The Senators locked up their best player for a long time. Ottawa agreed to an eight-year, $ 64-million US extension with Thomas Chabot that kicks in for the 2020-21 season. The 22-year-old had 55 points in 70 games last season, which gave him the 10th-highest points-per-game rate in the league for defencemen. He was the Sens’ third-leading scorer behind Mark Stone and Matt Duchene, who were both traded in February. Read more about Chabot and his new deal here.

Meanwhile, Senators owner Eugene Melnyk has been accused of not paying debts. A casino in Connecticut is suing him for about $ 900,000, saying he tried to pay them that amount with several bank drafts that bounced. An aviation company claims it was owed almost $ 700K for operating, maintaining and storing a private jet that belongs to a company Melnyk owns. The aviation company looked into selling the plane in order to recoup its money, but Melnyk’s company took them to court to get it back. Melnyk’s company says the alleged amount owing is “inflated and incorrect.” It’s also important to note none of the allegations involving the plane or the casino have been proven in court. Read more about both cases here.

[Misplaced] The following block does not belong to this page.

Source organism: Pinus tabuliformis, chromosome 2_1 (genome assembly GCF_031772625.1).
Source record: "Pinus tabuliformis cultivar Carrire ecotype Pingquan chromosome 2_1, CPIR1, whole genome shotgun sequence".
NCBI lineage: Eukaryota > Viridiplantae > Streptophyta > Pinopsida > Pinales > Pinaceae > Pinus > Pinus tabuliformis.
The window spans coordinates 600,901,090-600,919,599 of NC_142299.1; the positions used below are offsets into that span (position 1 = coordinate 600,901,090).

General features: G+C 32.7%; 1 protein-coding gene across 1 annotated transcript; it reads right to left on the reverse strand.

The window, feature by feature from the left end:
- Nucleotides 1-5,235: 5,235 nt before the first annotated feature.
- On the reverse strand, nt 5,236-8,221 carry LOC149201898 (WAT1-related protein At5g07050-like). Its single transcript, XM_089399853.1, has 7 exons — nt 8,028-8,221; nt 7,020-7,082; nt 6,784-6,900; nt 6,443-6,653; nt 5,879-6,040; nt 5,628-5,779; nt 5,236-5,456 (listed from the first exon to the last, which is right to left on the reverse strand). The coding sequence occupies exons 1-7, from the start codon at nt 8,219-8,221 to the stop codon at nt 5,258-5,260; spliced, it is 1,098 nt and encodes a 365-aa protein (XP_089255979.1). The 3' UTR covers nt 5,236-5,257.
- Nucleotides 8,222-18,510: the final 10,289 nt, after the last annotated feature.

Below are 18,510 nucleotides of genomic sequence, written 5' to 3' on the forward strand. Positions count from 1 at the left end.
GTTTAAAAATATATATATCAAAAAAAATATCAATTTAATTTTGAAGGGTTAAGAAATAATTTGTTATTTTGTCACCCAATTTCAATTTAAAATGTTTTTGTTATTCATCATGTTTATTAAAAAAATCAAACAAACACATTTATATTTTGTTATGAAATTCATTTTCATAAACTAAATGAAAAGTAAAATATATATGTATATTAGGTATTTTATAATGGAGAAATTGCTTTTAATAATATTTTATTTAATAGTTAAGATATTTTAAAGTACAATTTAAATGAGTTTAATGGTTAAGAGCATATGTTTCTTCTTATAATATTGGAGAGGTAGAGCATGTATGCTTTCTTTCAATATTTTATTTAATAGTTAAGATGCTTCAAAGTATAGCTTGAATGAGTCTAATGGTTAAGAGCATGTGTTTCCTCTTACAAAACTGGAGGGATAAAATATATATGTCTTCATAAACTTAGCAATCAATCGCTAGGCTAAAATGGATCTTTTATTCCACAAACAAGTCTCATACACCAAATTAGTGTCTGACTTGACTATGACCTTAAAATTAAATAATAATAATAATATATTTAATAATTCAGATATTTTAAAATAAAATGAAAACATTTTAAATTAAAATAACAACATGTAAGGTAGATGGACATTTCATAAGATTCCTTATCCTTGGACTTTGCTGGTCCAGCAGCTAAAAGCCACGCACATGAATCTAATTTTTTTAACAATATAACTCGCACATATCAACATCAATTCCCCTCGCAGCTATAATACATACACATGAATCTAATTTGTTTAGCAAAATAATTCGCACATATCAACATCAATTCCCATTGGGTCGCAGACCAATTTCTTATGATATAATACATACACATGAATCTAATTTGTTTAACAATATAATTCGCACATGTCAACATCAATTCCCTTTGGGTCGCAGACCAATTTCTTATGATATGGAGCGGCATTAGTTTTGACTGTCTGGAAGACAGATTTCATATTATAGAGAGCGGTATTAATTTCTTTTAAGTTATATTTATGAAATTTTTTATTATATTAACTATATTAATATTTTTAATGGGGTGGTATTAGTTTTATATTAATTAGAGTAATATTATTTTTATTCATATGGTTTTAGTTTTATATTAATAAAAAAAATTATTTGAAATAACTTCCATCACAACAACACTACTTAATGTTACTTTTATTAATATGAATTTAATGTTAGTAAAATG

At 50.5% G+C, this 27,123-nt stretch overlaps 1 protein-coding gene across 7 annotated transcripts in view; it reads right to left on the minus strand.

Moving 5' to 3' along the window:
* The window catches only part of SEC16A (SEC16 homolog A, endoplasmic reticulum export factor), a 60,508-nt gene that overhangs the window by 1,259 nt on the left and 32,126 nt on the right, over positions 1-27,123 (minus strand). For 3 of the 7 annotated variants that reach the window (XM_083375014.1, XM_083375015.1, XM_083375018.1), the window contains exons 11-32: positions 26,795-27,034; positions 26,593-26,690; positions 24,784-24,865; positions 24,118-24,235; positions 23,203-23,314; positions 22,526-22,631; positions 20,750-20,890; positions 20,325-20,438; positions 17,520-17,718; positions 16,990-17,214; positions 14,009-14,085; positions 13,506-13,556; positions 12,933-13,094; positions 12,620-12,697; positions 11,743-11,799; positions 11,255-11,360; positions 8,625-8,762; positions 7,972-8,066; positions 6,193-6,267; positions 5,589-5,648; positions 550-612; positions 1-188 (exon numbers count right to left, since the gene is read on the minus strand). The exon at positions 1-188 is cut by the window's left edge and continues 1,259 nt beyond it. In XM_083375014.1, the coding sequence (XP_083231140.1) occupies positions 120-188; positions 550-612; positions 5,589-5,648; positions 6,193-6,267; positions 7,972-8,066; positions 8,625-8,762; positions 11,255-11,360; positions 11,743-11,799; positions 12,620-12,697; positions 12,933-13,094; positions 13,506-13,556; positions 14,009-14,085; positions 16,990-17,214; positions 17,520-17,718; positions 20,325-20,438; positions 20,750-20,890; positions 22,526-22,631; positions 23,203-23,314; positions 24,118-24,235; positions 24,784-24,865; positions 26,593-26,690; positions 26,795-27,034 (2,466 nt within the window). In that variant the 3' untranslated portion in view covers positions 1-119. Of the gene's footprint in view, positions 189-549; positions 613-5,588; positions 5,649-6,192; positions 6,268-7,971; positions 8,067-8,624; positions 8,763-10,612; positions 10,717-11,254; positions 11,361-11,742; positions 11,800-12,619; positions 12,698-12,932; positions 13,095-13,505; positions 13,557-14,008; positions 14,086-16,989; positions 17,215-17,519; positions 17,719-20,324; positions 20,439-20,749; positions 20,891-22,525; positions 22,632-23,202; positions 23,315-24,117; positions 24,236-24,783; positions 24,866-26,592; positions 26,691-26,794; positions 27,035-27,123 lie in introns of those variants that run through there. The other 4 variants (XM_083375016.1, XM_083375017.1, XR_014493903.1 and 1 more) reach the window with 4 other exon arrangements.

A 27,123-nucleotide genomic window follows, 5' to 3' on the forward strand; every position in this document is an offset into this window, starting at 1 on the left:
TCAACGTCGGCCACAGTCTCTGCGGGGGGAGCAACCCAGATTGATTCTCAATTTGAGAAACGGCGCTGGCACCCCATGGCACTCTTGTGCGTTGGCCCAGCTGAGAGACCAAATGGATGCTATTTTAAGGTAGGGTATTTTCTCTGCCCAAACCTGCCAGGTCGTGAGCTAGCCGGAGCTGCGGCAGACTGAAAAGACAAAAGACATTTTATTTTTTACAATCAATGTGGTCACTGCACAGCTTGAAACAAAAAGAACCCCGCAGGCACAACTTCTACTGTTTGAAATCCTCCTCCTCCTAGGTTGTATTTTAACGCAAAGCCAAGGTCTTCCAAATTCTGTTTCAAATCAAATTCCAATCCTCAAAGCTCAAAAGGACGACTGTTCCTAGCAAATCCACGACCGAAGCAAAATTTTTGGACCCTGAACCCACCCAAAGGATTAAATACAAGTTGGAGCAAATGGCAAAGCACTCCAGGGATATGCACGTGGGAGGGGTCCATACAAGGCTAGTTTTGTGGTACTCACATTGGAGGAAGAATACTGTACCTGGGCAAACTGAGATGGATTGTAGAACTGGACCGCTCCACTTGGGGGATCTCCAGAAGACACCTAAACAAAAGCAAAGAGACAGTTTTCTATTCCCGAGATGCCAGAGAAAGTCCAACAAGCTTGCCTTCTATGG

Kaillie Humphries isn’t interested in patching things up with the Canadian bobsleigh team. Bobsleigh Canada Skeleton claimed it would welcome Humphries back after a judge refused to order the organization to release her so she can compete for the U.S. This happened after Humphries filed a lawsuit alleging that Canadian head coach Todd Hays verbally abused her and treated her unfairly. An investigation launched by BCS concluded there was no harassment by Hays, but Humphries echoed yesterday what she said in her lawsuit: that she feels like the team doesn’t actually want her and she doesn’t feel safe “psychologically and physically” as long as Hays and BCS’ current leadership stays in place. Humphries faces a Sept. 30 deadline to get her release from BCS and be accepted by the U.S. team in order to be eligible to compete for the Americans this World Cup season. Read more about Humphries’ situation here.

Stat of the day

Astros pitcher Gerritt Cole struck out his 300th batter of the season last night, becoming only the 18th major leaguer since 1900 to do that. Cole needed just 198⅓ innings, which is only two outs shy of Randy Johnson’s 2001 record for the fastest to 300 Ks. That’s really impressive, and not to ruin it, but a big reason Cole was able to do this is that strikeouts are a lot more common these days. Five of those 18 300-K seasons since 1900 have come in the last five years. Also, Major League Baseball has set a new record for total strikeouts in each of the last 11 seasons — and is on pace to do it again this year.